Few places on earth offer the rich history and cultural diversity found in New Mexico. Native American culture has been present in the state for more than 2,500 years, and is home to 22 Native American tribes. Their rich history is celebrated today in museums, ceremonial dances, arts and crafts, language, and traditional villages. Visitors can celebrate on the pueblos year round during designated feast days, and partake in native homemade cuisine and tradition. The annual SWAIA Santa Fe Indian Market is held the 3rd weekend in August and features more than 1,000 Native artists.
Chaco Culture National Historic Park dates to 850AD and is considered the most exceptional concentration of pueblos in the American Southwest. It is one of only 20 World Heritage sites in the U.S. Chaco is probably the best representation of the first art ever created in New Mexico. Follow the Trail of the Ancients to visit more historic and cultural sites in the Four Corners.
Spanish colonial culture arrived in the state in the late 1500’s, contributing over 500 years of Hispanic influence to the New Mexican way of life. The Annual Traditional Spanish Market displays this influence through food and art in Santa Fe during the summer and in Albuquerque during the winter. Albuquerque is home to the National Institute of Flamenco. The combination of Native and Hispanic elements results in a strong culture found in every aspect of the state from food and fiestas to architecture and art.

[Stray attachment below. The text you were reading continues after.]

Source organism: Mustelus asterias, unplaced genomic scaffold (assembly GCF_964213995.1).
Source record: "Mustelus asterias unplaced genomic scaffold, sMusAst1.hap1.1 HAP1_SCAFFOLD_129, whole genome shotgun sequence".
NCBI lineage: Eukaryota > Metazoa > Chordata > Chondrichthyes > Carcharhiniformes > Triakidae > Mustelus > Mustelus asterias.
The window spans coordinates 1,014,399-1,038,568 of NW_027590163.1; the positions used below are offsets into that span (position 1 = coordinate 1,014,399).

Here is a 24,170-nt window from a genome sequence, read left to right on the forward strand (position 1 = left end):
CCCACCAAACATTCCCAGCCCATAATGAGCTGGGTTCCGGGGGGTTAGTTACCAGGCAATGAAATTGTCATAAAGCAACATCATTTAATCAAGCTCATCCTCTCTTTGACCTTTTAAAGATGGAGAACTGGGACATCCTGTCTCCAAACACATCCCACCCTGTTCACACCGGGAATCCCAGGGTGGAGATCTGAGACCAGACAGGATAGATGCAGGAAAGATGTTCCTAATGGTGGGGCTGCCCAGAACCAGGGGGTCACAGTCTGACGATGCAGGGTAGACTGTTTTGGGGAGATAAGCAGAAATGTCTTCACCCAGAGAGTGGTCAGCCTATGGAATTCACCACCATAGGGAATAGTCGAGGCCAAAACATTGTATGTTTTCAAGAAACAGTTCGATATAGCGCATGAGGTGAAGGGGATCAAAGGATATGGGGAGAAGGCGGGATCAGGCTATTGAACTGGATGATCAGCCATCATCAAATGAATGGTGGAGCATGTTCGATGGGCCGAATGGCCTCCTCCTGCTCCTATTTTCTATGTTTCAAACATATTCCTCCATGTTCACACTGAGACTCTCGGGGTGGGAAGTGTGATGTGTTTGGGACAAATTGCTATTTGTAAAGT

The Taos Art Colony and Taos Society of Artists began in 1898 when Ernest L. Blumenschein and Bert Geer Phillips broke a wagon wheel while headed to Mexico to sketch and paint. Both eventually made Taos home and would be joined by many others in the years to come. Taos is still the residence of many talented artists. New Mexico is known as The State of the Arts because it is home to more working artists, open studios, artist-owned galleries, and specialty and artisan-oriented shops than any other state per capita. Visitors can schedule studio tours, which is a great way to explore New Mexico by finding new and traditional art, meeting the artists, and eating local food.
While local events are common, New Mexico has just the perfect environment to host international events every year. Every visitor, no matter where they are from, will find the relaxed lifestyle charming and endearing, while also experiencing other worlds at their fingertips. The Santa Fe International Folk Art Market is the largest of its kind bringing in cultures from more than 40 countries for over 20,000 visitors to experience at the height of New Mexico’s beauty in the summer. Other colorful events include the Roswell UFO Festival, the Great American Duck Race in Deming, and the Lincoln County Cowboy Symposium.
Visitors are also drawn to the state’s many historical sites, museums, and celebrations every year. The State of New Mexico operates 8 museums covering a range of interests, from Space History to Folk Art. There are over 40 museums, and hundreds of art galleries throughout the state covering anything from local artisan art to globally-known fine art. Summer is the season for art in New Mexico, including performance art. Thousands come to New Mexico for the Santa Fe Opera season in the world-renown venue that is like no other. The annual Blues Festival held Memorial Day weekend each year draws hundreds of blues enthusiasts to Silver City, a beautiful town in the Gila Wilderness with its own rich history and, today, home to many art galleries. New Mexico’s beautiful historic theaters offer a variety of performing arts, symphonies, chamber music, concerts, and plays.